Welfare Laws Fail Pigs Miserably

NEW ZEALAND - An official MAF report reveals current pig welfare legislation is strongly at odds with the views of the Prime Minister, the Minister of Agriculture and the majority of the New Zealand public on pig welfare.
calendar icon 3 July 2009
clock icon 3 minute read

The MAF investigative report has cleared an intensive piggery, which was exposed on the Sunday programme last month, of any breach of the law.

Pig welfare campaigners say the 23-page report states the Levin pig farm, owned by a leading New Zealand pig farmer and former director of the New Zealand Pork Industry Board, provides "very high" animal care and husbandry standards and that no offences were observed.

MAF’s findings come as no surprise to SAFE, the group behind the exposé of the farm.

"The report merely emphasises how much our animal welfare law is out of touch with the thinking of most New Zealanders," says SAFE campaign director Hans Kriek.

"The entire nation was shocked at the appalling conditions pigs are being farmed in. The exposé prompted Prime Minister John Key to say that he found the images of crated pigs "very, very disturbing." The Minister of Agriculture, David Carter, said he was ‘equally disturbed by the images shown and found them unacceptable.’"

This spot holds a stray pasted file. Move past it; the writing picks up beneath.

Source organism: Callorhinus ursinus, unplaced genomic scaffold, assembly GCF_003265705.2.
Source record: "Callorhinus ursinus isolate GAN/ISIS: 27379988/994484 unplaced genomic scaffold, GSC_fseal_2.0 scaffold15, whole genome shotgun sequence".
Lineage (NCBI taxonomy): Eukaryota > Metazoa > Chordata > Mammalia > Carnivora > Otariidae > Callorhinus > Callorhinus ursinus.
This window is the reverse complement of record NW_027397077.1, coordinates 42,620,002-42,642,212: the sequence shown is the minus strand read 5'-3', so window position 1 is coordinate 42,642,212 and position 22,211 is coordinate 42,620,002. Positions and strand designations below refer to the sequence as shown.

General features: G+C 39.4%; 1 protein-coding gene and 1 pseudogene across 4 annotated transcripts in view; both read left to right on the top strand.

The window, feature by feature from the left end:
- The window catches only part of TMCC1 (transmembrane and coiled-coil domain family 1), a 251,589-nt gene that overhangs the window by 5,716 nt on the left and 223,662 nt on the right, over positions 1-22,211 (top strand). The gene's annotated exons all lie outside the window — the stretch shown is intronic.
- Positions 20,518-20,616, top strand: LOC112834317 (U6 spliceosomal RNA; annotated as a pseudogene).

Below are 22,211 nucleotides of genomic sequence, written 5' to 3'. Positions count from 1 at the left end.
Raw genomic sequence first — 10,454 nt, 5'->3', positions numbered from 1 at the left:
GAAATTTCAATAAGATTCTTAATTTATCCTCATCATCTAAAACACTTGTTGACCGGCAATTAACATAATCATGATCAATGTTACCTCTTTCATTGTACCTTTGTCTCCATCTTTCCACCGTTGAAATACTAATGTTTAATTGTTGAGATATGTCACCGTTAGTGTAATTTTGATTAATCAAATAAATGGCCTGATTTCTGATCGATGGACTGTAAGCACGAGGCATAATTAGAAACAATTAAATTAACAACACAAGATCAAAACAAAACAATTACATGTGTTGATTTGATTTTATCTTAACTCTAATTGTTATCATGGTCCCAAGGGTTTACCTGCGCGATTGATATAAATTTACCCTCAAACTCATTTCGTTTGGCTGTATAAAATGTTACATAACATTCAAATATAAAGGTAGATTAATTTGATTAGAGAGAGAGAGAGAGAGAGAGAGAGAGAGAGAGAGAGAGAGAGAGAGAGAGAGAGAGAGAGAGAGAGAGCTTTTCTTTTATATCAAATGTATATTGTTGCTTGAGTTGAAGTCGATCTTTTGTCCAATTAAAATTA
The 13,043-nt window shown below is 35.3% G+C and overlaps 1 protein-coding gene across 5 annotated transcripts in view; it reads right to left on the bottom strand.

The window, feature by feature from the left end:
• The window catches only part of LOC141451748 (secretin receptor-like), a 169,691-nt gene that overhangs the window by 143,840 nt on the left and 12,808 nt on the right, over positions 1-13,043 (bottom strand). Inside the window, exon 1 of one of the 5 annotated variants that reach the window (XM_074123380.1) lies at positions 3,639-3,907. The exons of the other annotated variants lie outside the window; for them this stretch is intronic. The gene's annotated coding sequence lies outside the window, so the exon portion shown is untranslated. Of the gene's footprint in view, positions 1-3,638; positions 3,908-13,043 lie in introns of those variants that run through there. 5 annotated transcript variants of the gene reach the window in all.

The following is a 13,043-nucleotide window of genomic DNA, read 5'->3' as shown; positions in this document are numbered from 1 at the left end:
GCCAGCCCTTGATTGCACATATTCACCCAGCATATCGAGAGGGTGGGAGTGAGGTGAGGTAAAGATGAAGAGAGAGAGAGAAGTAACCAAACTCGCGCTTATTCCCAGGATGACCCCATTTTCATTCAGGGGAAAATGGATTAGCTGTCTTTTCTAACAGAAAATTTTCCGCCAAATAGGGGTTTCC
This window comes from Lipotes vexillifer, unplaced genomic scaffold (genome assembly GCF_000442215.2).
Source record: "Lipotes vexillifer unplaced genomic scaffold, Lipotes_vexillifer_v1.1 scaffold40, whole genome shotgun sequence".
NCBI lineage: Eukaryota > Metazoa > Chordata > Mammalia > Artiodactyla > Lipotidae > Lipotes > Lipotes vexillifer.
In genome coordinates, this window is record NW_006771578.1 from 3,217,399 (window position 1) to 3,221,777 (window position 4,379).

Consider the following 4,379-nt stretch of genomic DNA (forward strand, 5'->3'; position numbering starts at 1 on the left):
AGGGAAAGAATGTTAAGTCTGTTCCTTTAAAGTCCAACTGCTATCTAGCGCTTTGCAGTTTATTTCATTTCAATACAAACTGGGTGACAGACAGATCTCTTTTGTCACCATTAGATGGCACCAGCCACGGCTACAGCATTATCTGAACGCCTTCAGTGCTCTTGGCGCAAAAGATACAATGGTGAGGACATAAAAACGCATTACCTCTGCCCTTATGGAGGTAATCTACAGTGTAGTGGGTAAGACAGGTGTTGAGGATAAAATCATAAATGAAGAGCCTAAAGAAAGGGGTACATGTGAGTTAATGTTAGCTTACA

In the report the Minister’s own officials have now told him that in fact these terrible conditions are perfectly legal.

"SAFE believes that the Minister has little choice but to change the law to ensure that practices he and the rest of the nation consider unacceptable are no longer allowed. The Minister must use the upcoming review of the pig code of welfare to introduce a ban on the use of pig crates. Anything short of that would be a national disgrace," says Mr Kriek.

In the meantime SAFE calls on consumers to play their part.

"The pigs shown in the Sunday programme are still inside those crates today. They will still be there tomorrow. It is likely sows will still be in pig crates for many years to come unless consumers boycott factory farmed pig products immediately," says Mr Kriek.

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